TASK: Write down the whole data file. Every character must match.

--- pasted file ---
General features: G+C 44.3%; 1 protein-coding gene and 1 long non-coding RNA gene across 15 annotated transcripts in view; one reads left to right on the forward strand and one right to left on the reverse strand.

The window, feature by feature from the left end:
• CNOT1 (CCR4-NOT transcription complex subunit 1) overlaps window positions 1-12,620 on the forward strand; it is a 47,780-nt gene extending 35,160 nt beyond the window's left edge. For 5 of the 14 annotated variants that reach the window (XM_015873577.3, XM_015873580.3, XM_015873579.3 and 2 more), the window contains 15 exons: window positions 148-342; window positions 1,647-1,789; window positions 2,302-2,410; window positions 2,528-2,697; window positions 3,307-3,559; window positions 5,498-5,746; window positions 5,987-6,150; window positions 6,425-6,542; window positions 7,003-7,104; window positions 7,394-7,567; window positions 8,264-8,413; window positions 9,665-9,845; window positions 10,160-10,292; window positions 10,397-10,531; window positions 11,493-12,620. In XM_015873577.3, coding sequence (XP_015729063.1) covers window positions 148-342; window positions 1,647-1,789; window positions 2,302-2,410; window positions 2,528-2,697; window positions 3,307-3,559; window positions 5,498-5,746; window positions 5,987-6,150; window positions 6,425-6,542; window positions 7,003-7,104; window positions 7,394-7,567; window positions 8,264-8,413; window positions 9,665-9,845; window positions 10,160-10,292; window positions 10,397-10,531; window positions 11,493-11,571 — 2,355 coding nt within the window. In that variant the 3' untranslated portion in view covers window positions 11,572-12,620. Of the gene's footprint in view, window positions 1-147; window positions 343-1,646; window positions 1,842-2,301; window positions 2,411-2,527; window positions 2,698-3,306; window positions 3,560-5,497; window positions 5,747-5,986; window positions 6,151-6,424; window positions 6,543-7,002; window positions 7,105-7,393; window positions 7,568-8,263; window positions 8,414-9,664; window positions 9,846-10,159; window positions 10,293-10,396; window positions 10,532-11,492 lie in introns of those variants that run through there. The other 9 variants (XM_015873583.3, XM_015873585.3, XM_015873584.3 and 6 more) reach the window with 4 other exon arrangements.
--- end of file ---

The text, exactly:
General features: G+C 44.3%; 1 protein-coding gene and 1 long non-coding RNA gene across 15 annotated transcripts in view; one reads left to right on the forward strand and one right to left on the reverse strand.

The window, feature by feature from the left end:
• CNOT1 (CCR4-NOT transcription complex subunit 1) overlaps window positions 1-12,620 on the forward strand; it is a 47,780-nt gene extending 35,160 nt beyond the window's left edge. For 5 of the 14 annotated variants that reach the window (XM_015873577.3, XM_015873580.3, XM_015873579.3 and 2 more), the window contains 15 exons: window positions 148-342; window positions 1,647-1,789; window positions 2,302-2,410; window positions 2,528-2,697; window positions 3,307-3,559; window positions 5,498-5,746; window positions 5,987-6,150; window positions 6,425-6,542; window positions 7,003-7,104; window positions 7,394-7,567; window positions 8,264-8,413; window positions 9,665-9,845; window positions 10,160-10,292; window positions 10,397-10,531; window positions 11,493-12,620. In XM_015873577.3, coding sequence (XP_015729063.1) covers window positions 148-342; window positions 1,647-1,789; window positions 2,302-2,410; window positions 2,528-2,697; window positions 3,307-3,559; window positions 5,498-5,746; window positions 5,987-6,150; window positions 6,425-6,542; window positions 7,003-7,104; window positions 7,394-7,567; window positions 8,264-8,413; window positions 9,665-9,845; window positions 10,160-10,292; window positions 10,397-10,531; window positions 11,493-11,571 — 2,355 coding nt within the window. In that variant the 3' untranslated portion in view covers window positions 11,572-12,620. Of the gene's footprint in view, window positions 1-147; window positions 343-1,646; window positions 1,842-2,301; window positions 2,411-2,527; window positions 2,698-3,306; window positions 3,560-5,497; window positions 5,747-5,986; window positions 6,151-6,424; window positions 6,543-7,002; window positions 7,105-7,393; window positions 7,568-8,263; window positions 8,414-9,664; window positions 9,846-10,159; window positions 10,293-10,396; window positions 10,532-11,492 lie in introns of those variants that run through there. The other 9 variants (XM_015873583.3, XM_015873585.3, XM_015873584.3 and 6 more) reach the window with 4 other exon arrangements.